I went to bed angry last night.
My final tweet of the night was this, “Congratulations, @WashingtonPost, you’ve taken link baiting to a new low.”
I tossed and turned as I thought about the state of the fourth estate. I went to bed fuming about media’s unbridled desire to sensationalize headlines with little regard for the implications, with almost no regard for their potential impact on people. And I awoke to find this headline in my Twitter stream, The Secret To Sensationalizing Your Headlines Like Matt Drudge. And so here I sit, furiously typing at my local Starbucks.
Why? Because of this article: Sex between students and teachers should not be a crime.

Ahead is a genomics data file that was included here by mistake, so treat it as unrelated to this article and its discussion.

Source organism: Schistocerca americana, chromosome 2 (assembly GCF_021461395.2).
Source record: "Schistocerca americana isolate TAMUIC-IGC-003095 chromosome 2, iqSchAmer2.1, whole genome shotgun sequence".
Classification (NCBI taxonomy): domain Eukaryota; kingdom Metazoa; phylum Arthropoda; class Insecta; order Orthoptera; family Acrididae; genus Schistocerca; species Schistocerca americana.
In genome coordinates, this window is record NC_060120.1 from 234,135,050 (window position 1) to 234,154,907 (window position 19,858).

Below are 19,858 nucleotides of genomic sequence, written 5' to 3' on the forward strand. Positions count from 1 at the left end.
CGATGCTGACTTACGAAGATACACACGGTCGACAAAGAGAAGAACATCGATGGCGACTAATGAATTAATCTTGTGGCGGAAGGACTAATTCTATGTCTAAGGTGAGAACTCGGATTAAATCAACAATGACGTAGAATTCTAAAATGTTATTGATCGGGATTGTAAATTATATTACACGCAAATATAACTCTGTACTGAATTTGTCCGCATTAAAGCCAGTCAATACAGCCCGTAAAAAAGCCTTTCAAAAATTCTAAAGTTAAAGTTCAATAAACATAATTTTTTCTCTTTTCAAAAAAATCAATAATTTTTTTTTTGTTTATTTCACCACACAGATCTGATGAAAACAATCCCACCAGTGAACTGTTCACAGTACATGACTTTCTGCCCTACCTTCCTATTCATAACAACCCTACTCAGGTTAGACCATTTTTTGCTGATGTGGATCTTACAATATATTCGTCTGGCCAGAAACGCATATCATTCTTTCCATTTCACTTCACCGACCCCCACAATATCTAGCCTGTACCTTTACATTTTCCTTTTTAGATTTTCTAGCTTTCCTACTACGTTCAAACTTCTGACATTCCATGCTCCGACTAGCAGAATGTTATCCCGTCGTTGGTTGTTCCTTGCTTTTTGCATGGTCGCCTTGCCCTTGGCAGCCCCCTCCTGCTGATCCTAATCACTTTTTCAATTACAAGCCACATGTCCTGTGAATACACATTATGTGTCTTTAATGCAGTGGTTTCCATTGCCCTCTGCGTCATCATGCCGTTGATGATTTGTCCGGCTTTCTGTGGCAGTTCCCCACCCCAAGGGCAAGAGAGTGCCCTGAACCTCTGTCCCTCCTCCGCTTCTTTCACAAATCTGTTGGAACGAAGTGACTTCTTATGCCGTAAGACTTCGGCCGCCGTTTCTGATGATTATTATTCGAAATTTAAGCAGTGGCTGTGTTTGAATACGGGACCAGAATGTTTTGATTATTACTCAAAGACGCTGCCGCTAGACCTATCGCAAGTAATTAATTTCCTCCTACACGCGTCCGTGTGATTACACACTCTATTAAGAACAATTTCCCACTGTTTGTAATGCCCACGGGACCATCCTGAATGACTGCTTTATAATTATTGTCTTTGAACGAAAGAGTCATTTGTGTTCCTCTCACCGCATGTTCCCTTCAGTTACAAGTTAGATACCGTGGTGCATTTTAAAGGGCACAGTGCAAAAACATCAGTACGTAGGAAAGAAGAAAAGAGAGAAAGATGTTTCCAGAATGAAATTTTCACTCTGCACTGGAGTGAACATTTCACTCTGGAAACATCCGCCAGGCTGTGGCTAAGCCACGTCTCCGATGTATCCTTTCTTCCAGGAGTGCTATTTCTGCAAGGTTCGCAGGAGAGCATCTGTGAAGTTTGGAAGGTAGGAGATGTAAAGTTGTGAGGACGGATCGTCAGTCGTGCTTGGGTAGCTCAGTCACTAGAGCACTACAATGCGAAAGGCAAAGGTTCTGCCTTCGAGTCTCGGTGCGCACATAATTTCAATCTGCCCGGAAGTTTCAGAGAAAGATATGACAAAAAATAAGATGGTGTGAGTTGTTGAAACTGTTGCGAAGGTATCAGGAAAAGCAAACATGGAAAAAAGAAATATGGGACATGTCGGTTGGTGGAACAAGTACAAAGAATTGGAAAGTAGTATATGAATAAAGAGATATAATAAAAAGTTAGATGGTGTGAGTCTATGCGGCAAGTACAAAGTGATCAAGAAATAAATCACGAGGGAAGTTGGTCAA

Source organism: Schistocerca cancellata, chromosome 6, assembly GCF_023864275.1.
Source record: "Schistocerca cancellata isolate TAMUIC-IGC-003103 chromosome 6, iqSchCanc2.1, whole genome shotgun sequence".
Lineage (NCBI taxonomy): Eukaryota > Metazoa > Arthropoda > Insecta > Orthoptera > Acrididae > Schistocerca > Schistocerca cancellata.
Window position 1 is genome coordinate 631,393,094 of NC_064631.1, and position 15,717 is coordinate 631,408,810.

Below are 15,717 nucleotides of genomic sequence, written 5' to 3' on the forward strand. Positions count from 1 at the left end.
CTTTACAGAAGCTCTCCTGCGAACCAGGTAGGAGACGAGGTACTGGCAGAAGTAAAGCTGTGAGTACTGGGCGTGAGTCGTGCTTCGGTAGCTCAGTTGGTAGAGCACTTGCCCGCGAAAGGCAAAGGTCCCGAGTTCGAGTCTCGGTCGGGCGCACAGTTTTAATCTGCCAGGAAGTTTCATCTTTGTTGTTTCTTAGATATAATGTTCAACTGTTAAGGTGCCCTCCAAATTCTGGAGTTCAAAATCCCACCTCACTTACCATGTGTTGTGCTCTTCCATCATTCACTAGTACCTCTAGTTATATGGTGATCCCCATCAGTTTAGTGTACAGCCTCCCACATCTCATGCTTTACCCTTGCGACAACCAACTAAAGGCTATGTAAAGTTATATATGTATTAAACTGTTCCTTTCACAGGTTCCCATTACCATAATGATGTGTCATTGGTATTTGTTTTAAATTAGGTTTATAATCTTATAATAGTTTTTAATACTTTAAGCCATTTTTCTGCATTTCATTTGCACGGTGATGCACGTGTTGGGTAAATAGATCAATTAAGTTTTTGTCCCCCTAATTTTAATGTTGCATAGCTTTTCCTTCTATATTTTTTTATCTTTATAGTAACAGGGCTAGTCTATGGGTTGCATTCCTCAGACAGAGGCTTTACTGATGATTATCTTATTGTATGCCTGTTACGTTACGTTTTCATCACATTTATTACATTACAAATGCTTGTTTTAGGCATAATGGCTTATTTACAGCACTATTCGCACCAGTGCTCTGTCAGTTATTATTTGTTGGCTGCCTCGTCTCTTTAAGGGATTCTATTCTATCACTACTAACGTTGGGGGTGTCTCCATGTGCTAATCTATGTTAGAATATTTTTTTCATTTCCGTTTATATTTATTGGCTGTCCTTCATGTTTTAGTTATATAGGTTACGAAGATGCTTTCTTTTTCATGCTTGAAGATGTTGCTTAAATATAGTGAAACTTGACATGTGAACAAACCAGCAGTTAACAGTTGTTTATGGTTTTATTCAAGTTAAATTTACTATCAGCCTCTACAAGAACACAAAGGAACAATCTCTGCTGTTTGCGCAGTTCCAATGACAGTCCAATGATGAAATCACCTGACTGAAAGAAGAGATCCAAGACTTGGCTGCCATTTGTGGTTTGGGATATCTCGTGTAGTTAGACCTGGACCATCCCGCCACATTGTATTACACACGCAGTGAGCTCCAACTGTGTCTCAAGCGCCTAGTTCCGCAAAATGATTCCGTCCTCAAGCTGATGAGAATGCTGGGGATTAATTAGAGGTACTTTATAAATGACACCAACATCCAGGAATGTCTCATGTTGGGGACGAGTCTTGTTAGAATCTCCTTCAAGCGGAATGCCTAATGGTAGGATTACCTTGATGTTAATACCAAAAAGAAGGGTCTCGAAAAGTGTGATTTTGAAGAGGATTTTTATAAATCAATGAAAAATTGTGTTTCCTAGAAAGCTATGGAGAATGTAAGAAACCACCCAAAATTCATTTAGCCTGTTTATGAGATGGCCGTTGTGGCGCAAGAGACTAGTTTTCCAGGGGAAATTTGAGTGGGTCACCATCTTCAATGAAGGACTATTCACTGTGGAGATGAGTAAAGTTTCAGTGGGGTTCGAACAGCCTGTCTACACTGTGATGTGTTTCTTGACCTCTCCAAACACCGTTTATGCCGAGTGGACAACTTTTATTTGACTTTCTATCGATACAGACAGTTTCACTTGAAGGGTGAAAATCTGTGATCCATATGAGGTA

The writer’s point is clearly stated early in the piece, “I don’t believe that all sexual conduct between underage students and teachers should necessarily be classified as rape,” Betsy Karasik wrote, “and I believe that absent extenuating circumstances, consensual sexual activity between teachers and students should not be criminalized.” No, this is not a post from The Onion. This is the Washington Post.
As you can imagine, the late night response on Twitter was swift, harsh and justifiably emotionally charged.
To be clear, I vehemently disagree with Karasik’s argument. A 14 year old is NOT emotionally capable of engaging in a truly consensual sexual relationship with a teacher. Teacher-student sex is predatory. Period. If you want to give this kind of “statutory rape” a different name, fine, but the behavior is criminal. If there is an exception, it would be extremely rare and I’m not even going to try to think of one I can stomach. The writer’s anecdotal approach to this issue is ridiculous on its face.